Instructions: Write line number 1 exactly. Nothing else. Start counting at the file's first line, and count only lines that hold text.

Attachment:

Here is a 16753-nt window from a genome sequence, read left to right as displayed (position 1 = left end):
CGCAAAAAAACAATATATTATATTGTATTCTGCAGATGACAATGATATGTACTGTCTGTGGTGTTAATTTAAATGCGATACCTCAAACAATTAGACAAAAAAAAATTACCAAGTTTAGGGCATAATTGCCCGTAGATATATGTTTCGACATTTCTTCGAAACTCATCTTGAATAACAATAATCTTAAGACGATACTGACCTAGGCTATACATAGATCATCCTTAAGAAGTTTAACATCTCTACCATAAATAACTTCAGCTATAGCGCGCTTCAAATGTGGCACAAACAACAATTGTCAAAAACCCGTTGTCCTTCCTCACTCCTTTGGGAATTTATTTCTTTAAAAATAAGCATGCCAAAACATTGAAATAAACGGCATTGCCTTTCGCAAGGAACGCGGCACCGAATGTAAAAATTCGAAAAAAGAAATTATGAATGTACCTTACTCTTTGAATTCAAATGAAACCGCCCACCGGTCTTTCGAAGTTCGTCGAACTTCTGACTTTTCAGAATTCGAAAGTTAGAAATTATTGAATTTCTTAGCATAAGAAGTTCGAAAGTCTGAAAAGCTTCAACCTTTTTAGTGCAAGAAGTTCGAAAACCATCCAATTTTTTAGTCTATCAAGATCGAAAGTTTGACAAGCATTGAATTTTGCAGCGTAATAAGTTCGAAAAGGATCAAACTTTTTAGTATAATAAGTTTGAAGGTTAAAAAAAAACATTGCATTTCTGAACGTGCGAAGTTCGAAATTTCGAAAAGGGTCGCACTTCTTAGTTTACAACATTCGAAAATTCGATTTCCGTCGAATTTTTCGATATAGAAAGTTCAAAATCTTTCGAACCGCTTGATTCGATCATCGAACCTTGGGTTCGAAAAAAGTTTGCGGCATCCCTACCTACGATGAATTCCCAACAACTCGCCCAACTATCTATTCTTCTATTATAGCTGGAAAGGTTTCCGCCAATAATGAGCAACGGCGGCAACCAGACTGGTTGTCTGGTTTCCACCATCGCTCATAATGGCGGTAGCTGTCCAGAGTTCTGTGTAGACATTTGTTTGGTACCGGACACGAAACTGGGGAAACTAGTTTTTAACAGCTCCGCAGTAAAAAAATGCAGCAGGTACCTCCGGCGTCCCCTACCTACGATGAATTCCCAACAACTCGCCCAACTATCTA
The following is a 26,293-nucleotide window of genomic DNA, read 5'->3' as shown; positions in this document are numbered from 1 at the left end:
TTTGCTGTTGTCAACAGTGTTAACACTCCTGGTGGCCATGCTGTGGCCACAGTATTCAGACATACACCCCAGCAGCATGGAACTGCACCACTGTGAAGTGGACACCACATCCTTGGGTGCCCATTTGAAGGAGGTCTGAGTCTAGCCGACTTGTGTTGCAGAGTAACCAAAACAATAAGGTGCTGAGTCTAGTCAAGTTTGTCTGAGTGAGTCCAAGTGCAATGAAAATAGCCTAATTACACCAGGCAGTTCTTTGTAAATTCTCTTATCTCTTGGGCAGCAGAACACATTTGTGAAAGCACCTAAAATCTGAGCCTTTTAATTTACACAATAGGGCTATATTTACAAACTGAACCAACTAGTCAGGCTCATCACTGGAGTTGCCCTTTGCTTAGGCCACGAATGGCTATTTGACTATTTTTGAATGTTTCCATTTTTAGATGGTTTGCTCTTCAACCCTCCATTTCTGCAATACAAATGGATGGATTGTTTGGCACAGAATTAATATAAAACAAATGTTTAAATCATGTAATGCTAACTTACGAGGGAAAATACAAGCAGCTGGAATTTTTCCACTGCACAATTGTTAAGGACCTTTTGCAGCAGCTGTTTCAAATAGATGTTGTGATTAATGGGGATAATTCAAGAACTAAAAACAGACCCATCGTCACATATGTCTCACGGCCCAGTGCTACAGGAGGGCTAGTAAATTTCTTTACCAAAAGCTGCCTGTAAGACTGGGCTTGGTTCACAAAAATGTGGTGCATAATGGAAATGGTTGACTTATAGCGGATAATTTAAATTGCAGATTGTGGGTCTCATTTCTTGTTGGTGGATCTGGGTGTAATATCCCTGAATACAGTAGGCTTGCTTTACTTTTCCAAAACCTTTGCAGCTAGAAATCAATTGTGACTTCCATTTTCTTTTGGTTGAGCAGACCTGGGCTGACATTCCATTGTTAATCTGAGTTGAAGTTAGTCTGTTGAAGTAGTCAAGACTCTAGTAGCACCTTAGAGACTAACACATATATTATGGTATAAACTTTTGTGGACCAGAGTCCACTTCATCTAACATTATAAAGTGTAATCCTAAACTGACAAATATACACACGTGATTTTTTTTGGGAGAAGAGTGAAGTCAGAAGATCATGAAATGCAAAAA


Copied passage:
Here is a 16753-nt window from a genome sequence, read left to right as displayed (position 1 = left end):